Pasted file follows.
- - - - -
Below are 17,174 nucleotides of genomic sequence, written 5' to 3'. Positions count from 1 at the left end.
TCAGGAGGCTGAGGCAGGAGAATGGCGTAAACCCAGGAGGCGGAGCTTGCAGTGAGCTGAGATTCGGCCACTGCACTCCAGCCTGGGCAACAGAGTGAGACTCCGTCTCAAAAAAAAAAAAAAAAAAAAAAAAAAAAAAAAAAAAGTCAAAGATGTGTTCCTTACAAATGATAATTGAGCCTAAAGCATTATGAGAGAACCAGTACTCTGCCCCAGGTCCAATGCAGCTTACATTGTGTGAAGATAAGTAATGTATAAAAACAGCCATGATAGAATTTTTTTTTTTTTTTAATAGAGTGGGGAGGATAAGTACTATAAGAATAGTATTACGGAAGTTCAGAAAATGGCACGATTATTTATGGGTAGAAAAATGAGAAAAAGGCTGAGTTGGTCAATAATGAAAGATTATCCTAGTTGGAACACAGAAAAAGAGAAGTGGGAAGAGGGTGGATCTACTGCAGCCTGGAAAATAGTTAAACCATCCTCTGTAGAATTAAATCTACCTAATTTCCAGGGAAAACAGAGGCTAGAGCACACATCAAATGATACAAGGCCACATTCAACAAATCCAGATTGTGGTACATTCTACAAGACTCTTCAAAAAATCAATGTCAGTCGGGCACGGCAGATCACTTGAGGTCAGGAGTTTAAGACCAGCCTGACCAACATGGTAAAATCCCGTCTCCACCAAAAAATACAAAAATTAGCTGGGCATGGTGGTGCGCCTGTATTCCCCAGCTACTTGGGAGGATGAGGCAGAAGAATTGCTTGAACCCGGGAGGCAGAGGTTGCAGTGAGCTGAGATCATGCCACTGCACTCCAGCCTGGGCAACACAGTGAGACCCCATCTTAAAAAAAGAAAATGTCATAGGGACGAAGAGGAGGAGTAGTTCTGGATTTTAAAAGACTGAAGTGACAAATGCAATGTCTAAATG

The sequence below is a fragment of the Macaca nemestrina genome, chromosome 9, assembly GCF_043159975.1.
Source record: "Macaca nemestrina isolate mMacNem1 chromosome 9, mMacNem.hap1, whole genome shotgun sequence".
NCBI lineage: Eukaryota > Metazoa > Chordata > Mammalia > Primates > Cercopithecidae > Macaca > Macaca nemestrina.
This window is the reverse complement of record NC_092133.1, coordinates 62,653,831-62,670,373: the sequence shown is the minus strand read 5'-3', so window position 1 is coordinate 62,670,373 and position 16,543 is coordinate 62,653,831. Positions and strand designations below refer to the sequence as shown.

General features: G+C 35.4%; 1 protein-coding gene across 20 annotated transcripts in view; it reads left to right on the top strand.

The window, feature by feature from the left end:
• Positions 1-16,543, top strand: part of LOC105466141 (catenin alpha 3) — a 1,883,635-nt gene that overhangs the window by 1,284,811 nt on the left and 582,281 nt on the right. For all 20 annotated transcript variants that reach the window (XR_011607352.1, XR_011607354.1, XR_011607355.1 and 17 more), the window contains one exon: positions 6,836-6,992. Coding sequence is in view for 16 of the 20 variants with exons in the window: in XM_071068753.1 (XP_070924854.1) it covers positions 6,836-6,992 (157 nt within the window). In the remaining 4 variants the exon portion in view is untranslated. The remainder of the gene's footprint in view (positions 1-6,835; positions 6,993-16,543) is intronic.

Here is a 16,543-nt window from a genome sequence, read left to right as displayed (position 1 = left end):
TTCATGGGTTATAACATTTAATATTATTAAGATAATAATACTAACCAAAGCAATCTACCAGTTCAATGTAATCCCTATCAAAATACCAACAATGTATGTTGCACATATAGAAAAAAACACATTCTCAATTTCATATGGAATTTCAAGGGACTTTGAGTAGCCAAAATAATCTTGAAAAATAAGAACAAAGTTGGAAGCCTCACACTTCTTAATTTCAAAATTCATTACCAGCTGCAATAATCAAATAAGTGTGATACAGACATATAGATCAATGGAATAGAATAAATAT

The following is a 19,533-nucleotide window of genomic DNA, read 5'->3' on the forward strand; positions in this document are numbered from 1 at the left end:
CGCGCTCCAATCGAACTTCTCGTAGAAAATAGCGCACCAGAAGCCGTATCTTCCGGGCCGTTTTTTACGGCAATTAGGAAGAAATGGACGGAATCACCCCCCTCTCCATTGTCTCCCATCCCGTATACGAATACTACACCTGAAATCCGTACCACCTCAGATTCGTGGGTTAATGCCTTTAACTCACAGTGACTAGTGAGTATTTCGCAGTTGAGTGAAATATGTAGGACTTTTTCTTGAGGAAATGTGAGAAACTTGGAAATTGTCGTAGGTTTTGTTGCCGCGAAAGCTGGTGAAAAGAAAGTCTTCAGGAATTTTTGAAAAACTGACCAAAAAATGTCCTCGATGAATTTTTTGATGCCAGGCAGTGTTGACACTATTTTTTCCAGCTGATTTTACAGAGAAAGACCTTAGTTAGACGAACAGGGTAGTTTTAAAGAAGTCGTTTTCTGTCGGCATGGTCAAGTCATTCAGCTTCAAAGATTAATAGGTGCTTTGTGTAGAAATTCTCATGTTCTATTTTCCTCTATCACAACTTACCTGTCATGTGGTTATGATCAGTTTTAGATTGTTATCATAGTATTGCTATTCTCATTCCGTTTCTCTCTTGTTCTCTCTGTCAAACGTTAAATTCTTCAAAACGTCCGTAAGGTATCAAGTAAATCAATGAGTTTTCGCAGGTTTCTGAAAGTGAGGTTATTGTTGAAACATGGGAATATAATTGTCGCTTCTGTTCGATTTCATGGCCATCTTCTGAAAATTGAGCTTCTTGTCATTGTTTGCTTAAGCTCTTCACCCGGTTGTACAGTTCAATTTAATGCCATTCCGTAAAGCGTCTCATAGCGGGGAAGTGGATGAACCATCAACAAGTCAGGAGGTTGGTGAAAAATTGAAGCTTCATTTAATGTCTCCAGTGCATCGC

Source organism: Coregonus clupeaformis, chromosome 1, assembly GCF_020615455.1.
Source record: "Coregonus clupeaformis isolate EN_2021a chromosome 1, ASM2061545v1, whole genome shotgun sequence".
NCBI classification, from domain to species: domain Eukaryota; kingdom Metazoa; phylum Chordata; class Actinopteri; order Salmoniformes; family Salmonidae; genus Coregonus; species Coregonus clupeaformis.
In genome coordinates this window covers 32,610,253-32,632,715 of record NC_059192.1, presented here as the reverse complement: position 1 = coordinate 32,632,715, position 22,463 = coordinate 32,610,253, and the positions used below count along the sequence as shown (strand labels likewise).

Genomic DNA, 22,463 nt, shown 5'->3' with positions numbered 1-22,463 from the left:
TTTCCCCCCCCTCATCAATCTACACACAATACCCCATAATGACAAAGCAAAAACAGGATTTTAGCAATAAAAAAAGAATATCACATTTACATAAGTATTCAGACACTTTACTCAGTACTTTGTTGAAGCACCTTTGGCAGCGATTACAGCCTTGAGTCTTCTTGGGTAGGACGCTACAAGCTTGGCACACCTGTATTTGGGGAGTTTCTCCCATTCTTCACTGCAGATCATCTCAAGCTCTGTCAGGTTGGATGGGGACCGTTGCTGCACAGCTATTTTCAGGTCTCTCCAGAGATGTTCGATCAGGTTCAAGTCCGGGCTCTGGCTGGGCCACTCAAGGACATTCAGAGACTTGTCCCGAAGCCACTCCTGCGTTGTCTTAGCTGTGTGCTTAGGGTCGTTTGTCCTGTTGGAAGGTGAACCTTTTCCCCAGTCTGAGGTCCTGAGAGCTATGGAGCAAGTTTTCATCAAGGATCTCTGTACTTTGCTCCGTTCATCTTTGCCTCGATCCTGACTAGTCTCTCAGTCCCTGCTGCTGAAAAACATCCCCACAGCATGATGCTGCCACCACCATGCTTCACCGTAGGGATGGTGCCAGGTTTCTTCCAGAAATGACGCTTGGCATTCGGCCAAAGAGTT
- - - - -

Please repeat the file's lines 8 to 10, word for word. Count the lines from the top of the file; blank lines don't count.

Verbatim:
The window, feature by feature from the left end:
• Positions 1-16,543, top strand: part of LOC105466141 (catenin alpha 3) — a 1,883,635-nt gene that overhangs the window by 1,284,811 nt on the left and 582,281 nt on the right. For all 20 annotated transcript variants that reach the window (XR_011607352.1, XR_011607354.1, XR_011607355.1 and 17 more), the window contains one exon: positions 6,836-6,992. Coding sequence is in view for 16 of the 20 variants with exons in the window: in XM_071068753.1 (XP_070924854.1) it covers positions 6,836-6,992 (157 nt within the window). In the remaining 4 variants the exon portion in view is untranslated. The remainder of the gene's footprint in view (positions 1-6,835; positions 6,993-16,543) is intronic.

Here is a 16,543-nt window from a genome sequence, read left to right as displayed (position 1 = left end):